Featured Publication in Transplant International: Tania Janaudis-Ferreira

The CDTRP is happy to highlight the paper entitled “The effects of exercise training in adult solid organ transplant recipients: A systematic review and meta-analysis” that was published in Transplant International featuring CDTRP investigators Tania Janaudis-Ferreira, Sunita Mathur and Tom Blydt-Hansen. Our Research Manager, Katie Bain, asked Tania a few questions about it:

 How do you think the research will advance the field?

Our systematic review showed that exercise training improves maximal exercise capacity, health-related quality of life, quadriceps muscle strength, and diastolic blood pressure in solid organ transplant (SOT) recipients compared to a control group who received no exercise. These findings are novel compared to previous reviews. Prior reviews were conducted on recipients of a single transplant type (i.e., organ-specific). In addition, they included fewer studies preventing the pooling of results or focused on a narrower list of outcome measures. For example, Didsbury et al. (2013) were only able to conduct a meta-analysis with data of VO2 peak while we had enough data to conduct meta-analysis using VO2 peak, SF-36, quadriceps muscle strength, and several other secondary outcomes. Our systematic review highlights the benefits of exercise training for all organ groups and that exercise training should be considered an essential part of post-transplant care.

Our systematic review also revealed that there is limited evidence that exercise training improves other cardiovascular risk factors, body composition, inflammatory markers, physical activity, physical function, return to work, depression and anxiety, immune and graft function, healthcare utilization, or survival in this population. However, these results must be interpreted with caution as fewer studies reported these secondary outcomes.

Future research in exercise training studies should focus on outcomes such as cardiovascular risk factors, immune and graft function, healthcare utilization, and survival. In addition, implementation projects would ensure that exercise training programs are available for all organ groups across Canada.

How has the CDTRP supported this project?

Our team used an integrated knowledge translation approach to ensure that the results of our systematic review would be relevant to key knowledge users and Canadian and international stakeholders. We engaged knowledge users in a pre and post-review phase by providing feedback on the research questions, protocol, and findings. The CDTRP was instrumental in helping our team identify key knowledge users and international stakeholders.

How could the CDTRP support the future directions of this work?

The CDTRP could continue to provide research funds for exercise trials to address the shortcomings of previous studies to strengthen the evidence, especially regarding the benefits of exercise on other cardiovascular risk factors, immune and graft function, and survival. In addition, CDTRP could provide research funds for implementation studies that would facilitate the adoption of exercise training programs in transplant or rehabilitation centers in Canada. There is a great potential for national collaboration through the CDTRP Exercise Hub.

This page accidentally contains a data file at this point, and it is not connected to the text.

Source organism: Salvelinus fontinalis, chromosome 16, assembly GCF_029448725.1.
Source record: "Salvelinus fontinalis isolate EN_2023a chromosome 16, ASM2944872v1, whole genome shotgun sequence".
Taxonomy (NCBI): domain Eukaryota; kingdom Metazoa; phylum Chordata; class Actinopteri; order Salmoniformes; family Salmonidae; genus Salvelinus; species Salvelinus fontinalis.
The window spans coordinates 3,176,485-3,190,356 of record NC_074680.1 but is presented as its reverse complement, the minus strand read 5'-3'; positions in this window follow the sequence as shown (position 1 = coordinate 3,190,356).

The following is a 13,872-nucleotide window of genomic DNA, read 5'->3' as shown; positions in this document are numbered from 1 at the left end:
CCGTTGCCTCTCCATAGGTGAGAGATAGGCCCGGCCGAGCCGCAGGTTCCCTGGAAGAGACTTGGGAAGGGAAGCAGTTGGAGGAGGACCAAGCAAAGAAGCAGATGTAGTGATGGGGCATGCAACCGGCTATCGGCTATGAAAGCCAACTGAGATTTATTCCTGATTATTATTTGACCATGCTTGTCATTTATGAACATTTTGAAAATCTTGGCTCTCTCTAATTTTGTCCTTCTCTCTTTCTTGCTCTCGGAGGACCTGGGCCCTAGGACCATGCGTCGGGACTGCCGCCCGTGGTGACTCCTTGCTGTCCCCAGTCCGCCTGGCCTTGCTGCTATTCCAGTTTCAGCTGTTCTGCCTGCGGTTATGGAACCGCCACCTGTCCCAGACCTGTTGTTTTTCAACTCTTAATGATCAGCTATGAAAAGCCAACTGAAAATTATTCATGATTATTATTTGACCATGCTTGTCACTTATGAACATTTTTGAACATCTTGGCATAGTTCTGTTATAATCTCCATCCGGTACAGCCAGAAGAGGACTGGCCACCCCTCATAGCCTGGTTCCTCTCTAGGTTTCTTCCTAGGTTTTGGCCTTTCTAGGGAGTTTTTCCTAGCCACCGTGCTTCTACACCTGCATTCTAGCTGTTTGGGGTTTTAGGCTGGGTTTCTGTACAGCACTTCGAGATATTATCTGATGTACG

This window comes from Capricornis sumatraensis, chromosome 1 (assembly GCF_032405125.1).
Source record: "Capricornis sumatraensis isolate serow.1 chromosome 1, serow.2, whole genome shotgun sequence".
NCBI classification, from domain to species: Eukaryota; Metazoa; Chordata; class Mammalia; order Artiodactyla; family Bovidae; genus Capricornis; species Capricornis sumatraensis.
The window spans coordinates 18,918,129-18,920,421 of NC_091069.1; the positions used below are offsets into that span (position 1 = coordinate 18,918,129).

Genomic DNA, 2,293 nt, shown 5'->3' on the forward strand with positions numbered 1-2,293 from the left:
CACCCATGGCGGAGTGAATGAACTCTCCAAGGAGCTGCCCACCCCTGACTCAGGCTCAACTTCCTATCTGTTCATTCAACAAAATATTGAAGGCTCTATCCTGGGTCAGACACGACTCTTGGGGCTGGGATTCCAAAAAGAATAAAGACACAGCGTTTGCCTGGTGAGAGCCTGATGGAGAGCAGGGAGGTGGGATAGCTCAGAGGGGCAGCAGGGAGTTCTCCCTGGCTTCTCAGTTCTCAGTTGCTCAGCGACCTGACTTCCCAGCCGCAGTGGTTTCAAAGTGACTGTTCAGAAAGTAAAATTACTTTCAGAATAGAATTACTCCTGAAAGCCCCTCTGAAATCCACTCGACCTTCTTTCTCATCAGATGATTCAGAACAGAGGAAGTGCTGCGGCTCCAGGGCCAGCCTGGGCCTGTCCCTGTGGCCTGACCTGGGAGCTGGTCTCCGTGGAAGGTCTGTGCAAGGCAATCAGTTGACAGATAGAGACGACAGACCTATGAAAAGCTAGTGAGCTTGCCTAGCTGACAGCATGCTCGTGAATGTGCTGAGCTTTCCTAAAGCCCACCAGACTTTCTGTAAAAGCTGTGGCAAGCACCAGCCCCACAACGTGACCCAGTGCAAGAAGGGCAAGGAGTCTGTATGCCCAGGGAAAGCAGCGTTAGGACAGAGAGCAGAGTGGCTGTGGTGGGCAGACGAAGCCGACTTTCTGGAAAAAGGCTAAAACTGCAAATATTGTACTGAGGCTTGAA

Reduced exercise capacity can predispose solid organ transplant (SOT) recipients to higher risk of diabetes, cardiovascular complications, and mortality and impact their quality of life. This systematic review and meta-analysis investigated the effects of exercise training (versus no training) in adult SOT recipients. We conducted an electronic search of randomized controlled trials reporting on exercise interventions in SOT recipients. Primary outcomes were exercise capacity, quadriceps muscle strength, and health-related quality of life (HRQoL). Twenty-nine articles met the inclusion criteria. In 24 studies, there were either high risk of bias or some concerns about the potential risk of bias. There was an increase in exercise capacity (VO2 peak) (SMD: 0.40; 95%CI 0.22–0.57; P = 0.0) and quadriceps muscle strength (SMD: 0.38; 95%CI 0.16–0.60; P = 0.001) in the exercise vs control groups. There were also improvements in several domains of the SF-36. Diastolic blood pressure improved in the exercise group compared to controls (SMD: −0.22; 95%CI −0.41–0.03; P = 0.02). Despite the considerable variation in exercise training characteristics and high risk of bias in the included studies, exercise training improved maximal exercise capacity, quadriceps muscle strength, HRQoL, and diastolic blood pressure and should be an essential part of the post-transplant care.

Read the full paper “The effects of exercise training in adult solid organ transplant recipients: A systematic review and meta-analysis”
About Transplant International

Transplant International aims to be the premier journal publishing the key basic science and clinical developments in organ replacement medicine, including all aspects of transplantation, organ reconditioning, cell therapy, regenerative medicine, bioengineering and artificial organs.